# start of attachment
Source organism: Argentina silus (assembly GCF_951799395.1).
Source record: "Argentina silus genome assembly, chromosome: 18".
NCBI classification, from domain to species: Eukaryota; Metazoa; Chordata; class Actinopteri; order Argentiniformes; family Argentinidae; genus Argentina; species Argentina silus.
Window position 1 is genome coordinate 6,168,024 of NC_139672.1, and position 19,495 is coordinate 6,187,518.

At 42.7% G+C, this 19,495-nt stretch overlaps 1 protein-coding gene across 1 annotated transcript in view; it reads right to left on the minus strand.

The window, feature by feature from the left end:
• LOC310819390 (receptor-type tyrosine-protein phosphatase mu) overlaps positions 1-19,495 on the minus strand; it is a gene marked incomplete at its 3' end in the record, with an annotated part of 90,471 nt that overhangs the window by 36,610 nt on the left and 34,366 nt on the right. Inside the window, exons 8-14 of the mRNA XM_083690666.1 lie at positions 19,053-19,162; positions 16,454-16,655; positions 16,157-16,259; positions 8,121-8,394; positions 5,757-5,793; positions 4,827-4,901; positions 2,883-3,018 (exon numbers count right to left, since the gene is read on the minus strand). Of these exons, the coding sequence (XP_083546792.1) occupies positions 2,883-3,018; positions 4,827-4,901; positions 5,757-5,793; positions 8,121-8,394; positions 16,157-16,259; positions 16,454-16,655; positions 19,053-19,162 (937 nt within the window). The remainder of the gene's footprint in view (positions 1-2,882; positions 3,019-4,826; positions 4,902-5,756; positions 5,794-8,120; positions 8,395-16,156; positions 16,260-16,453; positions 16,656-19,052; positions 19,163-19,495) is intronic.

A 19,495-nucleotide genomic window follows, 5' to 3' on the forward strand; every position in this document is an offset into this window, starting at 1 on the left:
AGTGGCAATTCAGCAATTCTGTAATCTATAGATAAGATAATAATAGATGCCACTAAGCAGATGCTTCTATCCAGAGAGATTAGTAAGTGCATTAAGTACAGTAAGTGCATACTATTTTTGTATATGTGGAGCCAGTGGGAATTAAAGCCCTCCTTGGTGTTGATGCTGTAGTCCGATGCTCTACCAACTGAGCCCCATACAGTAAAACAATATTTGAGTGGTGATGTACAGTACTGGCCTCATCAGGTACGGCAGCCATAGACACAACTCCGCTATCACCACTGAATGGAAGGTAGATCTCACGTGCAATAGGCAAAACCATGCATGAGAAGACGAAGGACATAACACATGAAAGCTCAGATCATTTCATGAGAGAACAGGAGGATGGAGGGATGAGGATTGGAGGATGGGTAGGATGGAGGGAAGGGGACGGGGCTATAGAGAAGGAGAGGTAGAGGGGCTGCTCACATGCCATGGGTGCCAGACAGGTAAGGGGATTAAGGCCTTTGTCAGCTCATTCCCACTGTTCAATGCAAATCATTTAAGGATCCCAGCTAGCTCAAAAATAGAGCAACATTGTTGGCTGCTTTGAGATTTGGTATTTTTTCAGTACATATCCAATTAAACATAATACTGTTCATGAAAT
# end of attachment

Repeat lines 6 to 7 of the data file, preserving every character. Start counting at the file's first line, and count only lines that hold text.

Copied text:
The window, feature by feature from the left end:
• LOC310819390 (receptor-type tyrosine-protein phosphatase mu) overlaps positions 1-19,495 on the minus strand; it is a gene marked incomplete at its 3' end in the record, with an annotated part of 90,471 nt that overhangs the window by 36,610 nt on the left and 34,366 nt on the right. Inside the window, exons 8-14 of the mRNA XM_083690666.1 lie at positions 19,053-19,162; positions 16,454-16,655; positions 16,157-16,259; positions 8,121-8,394; positions 5,757-5,793; positions 4,827-4,901; positions 2,883-3,018 (exon numbers count right to left, since the gene is read on the minus strand). Of these exons, the coding sequence (XP_083546792.1) occupies positions 2,883-3,018; positions 4,827-4,901; positions 5,757-5,793; positions 8,121-8,394; positions 16,157-16,259; positions 16,454-16,655; positions 19,053-19,162 (937 nt within the window). The remainder of the gene's footprint in view (positions 1-2,882; positions 3,019-4,826; positions 4,902-5,756; positions 5,794-8,120; positions 8,395-16,156; positions 16,260-16,453; positions 16,656-19,052; positions 19,163-19,495) is intronic.